Applying with Advanced Credits

Step 1: Apply to the University

The Faculty of Arts & Science website provides a useful orientation for transfer students, here. The most important first step in applying to U of T is understanding which application, on the OUAC, is right for you.

1.1 Domestic applicants from other degree-granting institutions: Submit an OUAC105D application.

1.2 International applicants from other degree-granting institutions>: Submit an OUAC105F application.

If you are submitting either OUAC105 application, follow the How to apply? instructions on the OUAC website. Credits are considered for degree courses taken at recognized degree-granting institutions.

1.3 Applicants currently in Ontario Secondary Schools, who have taken Advanced Placement (AP) or International Baccalaureate (IB) examinations: Submit an OUAC101 application.

1.4 Applicants currently in high schools outside of Ontario, or those who have previously completed high school, who have taken AP, IB, GCE, French Baccalaureate, Cambridge Pre-University Diploma, or CAPE examinations: Submit an OUAC105D application (if within Canada), an OUAC105F application (if outside of Canada).

You must arrange to have your official scores submitted to Enrolment Services, and in turn, you may qualify for advanced credits at U of T. The minimum grades required to earn these types of credits are available here.

Applicants coming to U of T directly from high school, who have taken AP, IB, GCE, French Bacc., Cambridge Pre-Univ., or CAPE examinations, do not have to apply separately for a transfer credit assessment.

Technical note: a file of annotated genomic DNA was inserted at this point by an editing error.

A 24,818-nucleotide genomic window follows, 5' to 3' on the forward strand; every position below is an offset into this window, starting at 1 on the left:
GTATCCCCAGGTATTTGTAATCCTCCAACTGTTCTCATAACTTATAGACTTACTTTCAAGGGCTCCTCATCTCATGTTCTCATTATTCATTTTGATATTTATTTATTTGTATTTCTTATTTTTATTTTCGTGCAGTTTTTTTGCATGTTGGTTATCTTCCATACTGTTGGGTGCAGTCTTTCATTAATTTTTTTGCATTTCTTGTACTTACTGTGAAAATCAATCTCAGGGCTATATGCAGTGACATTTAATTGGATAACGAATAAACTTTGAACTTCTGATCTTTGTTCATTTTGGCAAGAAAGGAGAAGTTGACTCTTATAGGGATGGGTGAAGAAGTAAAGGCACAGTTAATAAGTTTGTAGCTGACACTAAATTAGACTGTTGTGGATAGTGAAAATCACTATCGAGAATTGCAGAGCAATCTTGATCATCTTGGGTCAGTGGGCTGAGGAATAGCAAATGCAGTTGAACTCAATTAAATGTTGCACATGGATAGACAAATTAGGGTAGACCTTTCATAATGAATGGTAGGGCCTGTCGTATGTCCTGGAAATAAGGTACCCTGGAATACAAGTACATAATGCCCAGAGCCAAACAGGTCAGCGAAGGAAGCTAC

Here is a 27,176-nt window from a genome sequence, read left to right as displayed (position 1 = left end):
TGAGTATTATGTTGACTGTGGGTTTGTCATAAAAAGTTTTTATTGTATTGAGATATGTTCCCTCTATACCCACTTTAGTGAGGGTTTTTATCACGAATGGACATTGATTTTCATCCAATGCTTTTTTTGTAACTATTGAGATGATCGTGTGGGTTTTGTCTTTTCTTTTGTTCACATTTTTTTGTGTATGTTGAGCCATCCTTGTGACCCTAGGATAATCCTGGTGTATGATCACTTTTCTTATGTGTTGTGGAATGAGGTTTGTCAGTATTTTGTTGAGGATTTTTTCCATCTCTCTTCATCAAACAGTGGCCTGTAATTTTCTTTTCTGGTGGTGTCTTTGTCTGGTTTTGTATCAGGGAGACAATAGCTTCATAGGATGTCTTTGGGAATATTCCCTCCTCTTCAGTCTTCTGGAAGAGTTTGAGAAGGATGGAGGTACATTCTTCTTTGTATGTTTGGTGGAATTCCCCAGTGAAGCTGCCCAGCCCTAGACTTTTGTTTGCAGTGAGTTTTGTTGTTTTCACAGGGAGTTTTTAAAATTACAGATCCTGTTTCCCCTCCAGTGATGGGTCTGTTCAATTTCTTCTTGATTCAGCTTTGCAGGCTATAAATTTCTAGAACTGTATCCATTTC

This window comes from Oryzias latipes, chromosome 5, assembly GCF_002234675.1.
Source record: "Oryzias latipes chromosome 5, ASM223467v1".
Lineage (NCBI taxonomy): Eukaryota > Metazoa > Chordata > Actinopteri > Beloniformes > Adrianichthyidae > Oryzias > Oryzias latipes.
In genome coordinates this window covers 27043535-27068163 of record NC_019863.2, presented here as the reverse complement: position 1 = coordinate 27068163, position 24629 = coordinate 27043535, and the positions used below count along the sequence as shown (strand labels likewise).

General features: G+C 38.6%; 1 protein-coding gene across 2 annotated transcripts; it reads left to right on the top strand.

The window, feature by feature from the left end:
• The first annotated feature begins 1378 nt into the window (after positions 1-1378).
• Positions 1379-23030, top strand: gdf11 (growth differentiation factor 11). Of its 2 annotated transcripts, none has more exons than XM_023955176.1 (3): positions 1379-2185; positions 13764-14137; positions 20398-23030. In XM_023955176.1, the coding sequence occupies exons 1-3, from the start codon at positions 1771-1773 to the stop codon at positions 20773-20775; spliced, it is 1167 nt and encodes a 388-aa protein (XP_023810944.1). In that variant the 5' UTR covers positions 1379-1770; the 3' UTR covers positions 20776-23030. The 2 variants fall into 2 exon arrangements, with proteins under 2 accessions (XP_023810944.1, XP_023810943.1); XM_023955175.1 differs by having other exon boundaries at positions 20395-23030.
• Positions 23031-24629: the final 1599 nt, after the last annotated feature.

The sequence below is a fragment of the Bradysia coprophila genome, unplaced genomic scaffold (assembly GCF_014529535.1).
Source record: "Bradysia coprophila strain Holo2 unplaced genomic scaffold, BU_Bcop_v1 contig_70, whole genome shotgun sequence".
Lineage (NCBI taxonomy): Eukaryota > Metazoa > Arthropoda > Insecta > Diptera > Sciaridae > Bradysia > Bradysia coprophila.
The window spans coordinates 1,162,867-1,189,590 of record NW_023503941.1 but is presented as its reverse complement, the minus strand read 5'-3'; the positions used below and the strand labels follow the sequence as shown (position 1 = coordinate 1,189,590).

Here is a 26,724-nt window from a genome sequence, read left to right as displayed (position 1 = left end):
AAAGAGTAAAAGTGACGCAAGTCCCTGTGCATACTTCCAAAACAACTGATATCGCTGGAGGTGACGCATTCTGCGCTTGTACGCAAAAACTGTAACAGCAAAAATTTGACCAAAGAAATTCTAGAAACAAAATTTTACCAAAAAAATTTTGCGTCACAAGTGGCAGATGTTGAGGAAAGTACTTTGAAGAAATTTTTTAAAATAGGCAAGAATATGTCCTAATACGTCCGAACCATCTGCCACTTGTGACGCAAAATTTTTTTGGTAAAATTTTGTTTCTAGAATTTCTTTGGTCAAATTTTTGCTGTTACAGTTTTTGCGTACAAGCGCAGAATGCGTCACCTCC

Step 2: Apply for a Transfer Credit Assessment (Faculty of Arts & Science)

Should you be offered admission to U of T, along with your offer letter, you may be instructed to apply for transfer credits through the Faculty of Arts & Science Transfer Credit Section website.

2.1. It is compulsory that you initiate a transfer credit assessment if you have earned credits at another recognized degree-granting institution. The Transfer Credit Application website is your contact point to do this.

2.2. Before starting your online application, be prepared with all of the institution and course information that you will be asked for as the website gives you a 2-hour window to complete the application. Click “Enter Data” on the Transfer Credit Application website, and read the information that will be required for the application before you begin.

2.3. Pay the $30 fee. For visa students, the transfer credit assessment fee is incorporated into tuition and other fees to be paid later.

2.4. Forward outstanding documents to the Transfer Credit Section Office, in the Faculty of Arts & Science (FAS).

Step 3: Wait for the results of your assessment

There are several factors that determine how long your assessment may take. The FAS typically processes domestic assessments within 3-4 weeks, and foreign assessments in 10 weeks. This webpage, within the FAS website, describes how they conduct the transfer credit assessment.

Step 4: Interpret your Transfer Credit Assessment letter

The FAS assesses your incoming course content and scores to determine if they qualify as transfer credits at U of T. For each credit, this includes an assessment of:

  • the discipline (i.e., area of study, as indicated by 3-letter course designator);
  • the level of study (e.g., 100-, 200-, 300- or 400-level);
  • the course equivalencies (i.e., which specific FAS course is sufficiently comparable);
    where no sufficient equivalence exists, an unspecified credit may be awarded
  • the credit weight (e.g., full, half);
  • the exclusions to your transfer credit (i.e., courses you cannot enrol in because the content is deemed too similar); and
  • the breadth requirement designation.

If you have at least 4.0 credits recognized on your transfer credit assessment, you may also be invited into the program(s) of study (e.g., specialist, majors, minors) that you requested in your application to U of T.

This PDF document, available within the FAS website, provides a guide to interpreting a transfer credit assessment.